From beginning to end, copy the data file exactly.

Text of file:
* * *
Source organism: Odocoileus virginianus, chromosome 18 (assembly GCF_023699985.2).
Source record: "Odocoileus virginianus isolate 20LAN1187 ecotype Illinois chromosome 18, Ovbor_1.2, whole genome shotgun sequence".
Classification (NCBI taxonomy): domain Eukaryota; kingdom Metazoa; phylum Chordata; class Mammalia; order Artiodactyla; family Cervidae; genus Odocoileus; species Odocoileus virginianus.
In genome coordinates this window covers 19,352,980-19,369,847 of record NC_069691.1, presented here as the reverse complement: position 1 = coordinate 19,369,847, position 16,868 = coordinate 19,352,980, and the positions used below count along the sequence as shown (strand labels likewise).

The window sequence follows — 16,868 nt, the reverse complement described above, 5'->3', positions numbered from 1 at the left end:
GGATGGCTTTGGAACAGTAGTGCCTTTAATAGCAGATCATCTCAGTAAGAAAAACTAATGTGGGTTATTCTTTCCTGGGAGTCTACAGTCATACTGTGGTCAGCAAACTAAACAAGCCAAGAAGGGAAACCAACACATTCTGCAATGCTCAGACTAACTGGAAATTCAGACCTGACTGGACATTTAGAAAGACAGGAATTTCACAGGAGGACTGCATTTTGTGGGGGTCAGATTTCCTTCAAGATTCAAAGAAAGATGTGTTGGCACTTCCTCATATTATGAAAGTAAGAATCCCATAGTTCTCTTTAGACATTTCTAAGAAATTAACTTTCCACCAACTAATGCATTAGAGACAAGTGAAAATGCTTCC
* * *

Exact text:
Source organism: Odocoileus virginianus, chromosome 18 (assembly GCF_023699985.2).
Source record: "Odocoileus virginianus isolate 20LAN1187 ecotype Illinois chromosome 18, Ovbor_1.2, whole genome shotgun sequence".
Classification (NCBI taxonomy): domain Eukaryota; kingdom Metazoa; phylum Chordata; class Mammalia; order Artiodactyla; family Cervidae; genus Odocoileus; species Odocoileus virginianus.
In genome coordinates this window covers 19,352,980-19,369,847 of record NC_069691.1, presented here as the reverse complement: position 1 = coordinate 19,369,847, position 16,868 = coordinate 19,352,980, and the positions used below count along the sequence as shown (strand labels likewise).

The window sequence follows — 16,868 nt, the reverse complement described above, 5'->3', positions numbered from 1 at the left end:
GGATGGCTTTGGAACAGTAGTGCCTTTAATAGCAGATCATCTCAGTAAGAAAAACTAATGTGGGTTATTCTTTCCTGGGAGTCTACAGTCATACTGTGGTCAGCAAACTAAACAAGCCAAGAAGGGAAACCAACACATTCTGCAATGCTCAGACTAACTGGAAATTCAGACCTGACTGGACATTTAGAAAGACAGGAATTTCACAGGAGGACTGCATTTTGTGGGGGTCAGATTTCCTTCAAGATTCAAAGAAAGATGTGTTGGCACTTCCTCATATTATGAAAGTAAGAATCCCATAGTTCTCTTTAGACATTTCTAAGAAATTAACTTTCCACCAACTAATGCATTAGAGACAAGTGAAAATGCTTCC